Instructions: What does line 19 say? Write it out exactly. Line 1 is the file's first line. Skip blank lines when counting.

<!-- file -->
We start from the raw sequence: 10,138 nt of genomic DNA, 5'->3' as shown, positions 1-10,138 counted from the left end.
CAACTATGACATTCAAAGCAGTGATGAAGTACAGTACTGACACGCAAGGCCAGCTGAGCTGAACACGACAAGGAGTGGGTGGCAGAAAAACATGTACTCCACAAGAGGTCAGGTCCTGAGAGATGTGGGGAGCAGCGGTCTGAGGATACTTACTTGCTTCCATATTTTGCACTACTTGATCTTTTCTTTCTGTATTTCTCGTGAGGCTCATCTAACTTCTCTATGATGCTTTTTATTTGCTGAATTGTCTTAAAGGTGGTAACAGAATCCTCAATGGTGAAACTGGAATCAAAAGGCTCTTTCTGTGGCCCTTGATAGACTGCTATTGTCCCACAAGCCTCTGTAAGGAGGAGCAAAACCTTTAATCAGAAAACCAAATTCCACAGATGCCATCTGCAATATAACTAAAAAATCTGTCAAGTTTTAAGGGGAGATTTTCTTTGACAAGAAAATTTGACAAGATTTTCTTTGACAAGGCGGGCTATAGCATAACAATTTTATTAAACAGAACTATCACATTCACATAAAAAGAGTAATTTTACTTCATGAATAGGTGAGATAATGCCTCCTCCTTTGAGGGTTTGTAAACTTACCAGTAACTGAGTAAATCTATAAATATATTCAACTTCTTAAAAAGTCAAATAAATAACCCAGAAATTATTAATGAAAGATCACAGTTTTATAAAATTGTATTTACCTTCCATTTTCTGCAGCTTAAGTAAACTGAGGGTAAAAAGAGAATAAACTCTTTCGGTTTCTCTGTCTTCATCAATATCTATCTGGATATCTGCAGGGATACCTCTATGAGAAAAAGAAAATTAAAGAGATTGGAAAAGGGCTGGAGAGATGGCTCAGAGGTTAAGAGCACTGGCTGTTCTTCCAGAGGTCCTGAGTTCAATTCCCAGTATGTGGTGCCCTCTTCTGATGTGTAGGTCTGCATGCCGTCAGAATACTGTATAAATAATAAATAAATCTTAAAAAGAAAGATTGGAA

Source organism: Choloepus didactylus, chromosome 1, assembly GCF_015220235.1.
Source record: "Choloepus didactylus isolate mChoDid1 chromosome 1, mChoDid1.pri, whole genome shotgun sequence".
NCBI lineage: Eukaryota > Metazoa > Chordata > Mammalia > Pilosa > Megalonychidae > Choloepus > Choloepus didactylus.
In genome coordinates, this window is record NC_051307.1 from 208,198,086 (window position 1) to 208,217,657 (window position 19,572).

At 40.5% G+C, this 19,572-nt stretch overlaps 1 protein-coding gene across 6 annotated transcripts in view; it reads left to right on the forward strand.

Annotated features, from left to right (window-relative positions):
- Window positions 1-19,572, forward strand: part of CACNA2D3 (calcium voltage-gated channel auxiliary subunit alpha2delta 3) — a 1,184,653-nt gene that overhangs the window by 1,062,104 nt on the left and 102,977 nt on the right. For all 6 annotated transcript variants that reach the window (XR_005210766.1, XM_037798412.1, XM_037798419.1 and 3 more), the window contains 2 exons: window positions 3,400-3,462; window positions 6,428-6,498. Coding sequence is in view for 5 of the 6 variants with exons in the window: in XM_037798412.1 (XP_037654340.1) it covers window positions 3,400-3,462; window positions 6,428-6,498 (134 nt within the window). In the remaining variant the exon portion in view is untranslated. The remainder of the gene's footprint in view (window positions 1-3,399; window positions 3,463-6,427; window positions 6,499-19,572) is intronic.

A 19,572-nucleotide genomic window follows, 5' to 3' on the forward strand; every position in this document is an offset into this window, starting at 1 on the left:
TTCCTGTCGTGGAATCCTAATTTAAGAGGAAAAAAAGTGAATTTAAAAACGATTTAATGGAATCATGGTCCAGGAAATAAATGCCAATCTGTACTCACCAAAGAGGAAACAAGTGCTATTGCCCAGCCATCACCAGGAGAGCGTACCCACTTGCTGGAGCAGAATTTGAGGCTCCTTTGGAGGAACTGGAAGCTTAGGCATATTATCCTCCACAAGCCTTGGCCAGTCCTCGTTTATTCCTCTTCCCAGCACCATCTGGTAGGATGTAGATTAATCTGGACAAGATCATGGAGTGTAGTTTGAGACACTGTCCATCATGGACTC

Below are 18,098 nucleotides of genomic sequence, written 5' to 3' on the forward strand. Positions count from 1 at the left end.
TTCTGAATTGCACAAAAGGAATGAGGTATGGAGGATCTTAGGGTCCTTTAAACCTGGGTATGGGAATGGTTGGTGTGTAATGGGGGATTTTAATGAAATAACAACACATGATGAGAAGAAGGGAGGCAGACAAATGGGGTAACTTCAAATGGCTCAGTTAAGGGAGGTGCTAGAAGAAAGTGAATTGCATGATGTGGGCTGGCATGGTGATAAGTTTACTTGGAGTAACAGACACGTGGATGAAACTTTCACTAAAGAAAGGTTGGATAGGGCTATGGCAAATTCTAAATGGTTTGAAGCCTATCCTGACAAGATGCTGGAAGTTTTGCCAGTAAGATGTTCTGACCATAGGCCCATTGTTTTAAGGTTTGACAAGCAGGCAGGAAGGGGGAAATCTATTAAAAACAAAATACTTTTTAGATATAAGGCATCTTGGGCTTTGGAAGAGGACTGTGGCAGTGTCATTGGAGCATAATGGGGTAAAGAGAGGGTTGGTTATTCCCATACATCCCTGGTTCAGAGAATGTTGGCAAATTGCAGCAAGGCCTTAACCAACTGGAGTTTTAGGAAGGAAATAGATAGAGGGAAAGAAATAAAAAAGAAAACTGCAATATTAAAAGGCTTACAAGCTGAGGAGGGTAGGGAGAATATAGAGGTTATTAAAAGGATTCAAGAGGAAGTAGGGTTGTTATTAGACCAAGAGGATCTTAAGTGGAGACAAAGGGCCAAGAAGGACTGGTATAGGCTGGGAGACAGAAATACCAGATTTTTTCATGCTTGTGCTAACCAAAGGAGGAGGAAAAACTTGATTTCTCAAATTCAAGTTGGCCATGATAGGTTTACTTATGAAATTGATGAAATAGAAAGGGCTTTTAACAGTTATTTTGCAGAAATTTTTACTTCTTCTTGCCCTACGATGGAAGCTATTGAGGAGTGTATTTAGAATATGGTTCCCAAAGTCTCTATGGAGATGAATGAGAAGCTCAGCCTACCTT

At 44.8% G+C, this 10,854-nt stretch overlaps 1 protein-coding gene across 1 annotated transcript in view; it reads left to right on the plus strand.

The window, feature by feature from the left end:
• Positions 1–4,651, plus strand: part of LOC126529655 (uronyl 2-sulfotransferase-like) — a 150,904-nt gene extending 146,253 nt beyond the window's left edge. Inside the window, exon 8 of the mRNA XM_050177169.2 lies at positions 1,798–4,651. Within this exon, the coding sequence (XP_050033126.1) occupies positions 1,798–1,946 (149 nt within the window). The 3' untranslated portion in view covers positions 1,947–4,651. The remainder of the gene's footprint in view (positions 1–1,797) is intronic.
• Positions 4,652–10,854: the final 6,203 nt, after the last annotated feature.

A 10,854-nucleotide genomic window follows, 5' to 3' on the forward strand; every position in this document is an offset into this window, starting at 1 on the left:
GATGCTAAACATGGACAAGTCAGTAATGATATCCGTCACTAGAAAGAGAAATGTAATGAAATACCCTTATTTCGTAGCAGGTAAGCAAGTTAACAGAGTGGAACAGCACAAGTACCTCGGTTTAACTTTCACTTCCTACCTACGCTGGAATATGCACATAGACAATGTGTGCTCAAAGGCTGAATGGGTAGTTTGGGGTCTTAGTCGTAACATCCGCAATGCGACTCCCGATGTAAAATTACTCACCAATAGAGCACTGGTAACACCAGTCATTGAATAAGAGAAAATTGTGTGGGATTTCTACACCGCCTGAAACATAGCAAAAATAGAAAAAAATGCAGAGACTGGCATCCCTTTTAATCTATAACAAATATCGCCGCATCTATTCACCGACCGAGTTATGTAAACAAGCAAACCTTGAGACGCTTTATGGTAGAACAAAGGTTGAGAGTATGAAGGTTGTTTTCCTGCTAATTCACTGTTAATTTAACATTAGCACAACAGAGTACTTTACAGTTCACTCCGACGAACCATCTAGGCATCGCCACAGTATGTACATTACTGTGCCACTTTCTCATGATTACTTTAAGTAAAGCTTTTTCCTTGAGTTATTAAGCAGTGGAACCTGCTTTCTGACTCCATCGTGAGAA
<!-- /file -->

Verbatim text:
GATGCTAAACATGGACAAGTCAGTAATGATATCCGTCACTAGAAAGAGAAATGTAATGAAATACCCTTATTTCGTAGCAGGTAAGCAAGTTAACAGAGTGGAACAGCACAAGTACCTCGGTTTAACTTTCACTTCCTACCTACGCTGGAATATGCACATAGACAATGTGTGCTCAAAGGCTGAATGGGTAGTTTGGGGTCTTAGTCGTAACATCCGCAATGCGACTCCCGATGTAAAATTACTCACCAATAGAGCACTGGTAACACCAGTCATTGAATAAGAGAAAATTGTGTGGGATTTCTACACCGCCTGAAACATAGCAAAAATAGAAAAAAATGCAGAGACTGGCATCCCTTTTAATCTATAACAAATATCGCCGCATCTATTCACCGACCGAGTTATGTAAACAAGCAAACCTTGAGACGCTTTATGGTAGAACAAAGGTTGAGAGTATGAAGGTTGTTTTCCTGCTAATTCACTGTTAATTTAACATTAGCACAACAGAGTACTTTACAGTTCACTCCGACGAACCATCTAGGCATCGCCACAGTATGTACATTACTGTGCCACTTTCTCATGATTACTTTAAGTAAAGCTTTTTCCTTGAGTTATTAAGCAGTGGAACCTGCTTTCTGACTCCATCGTGAGAA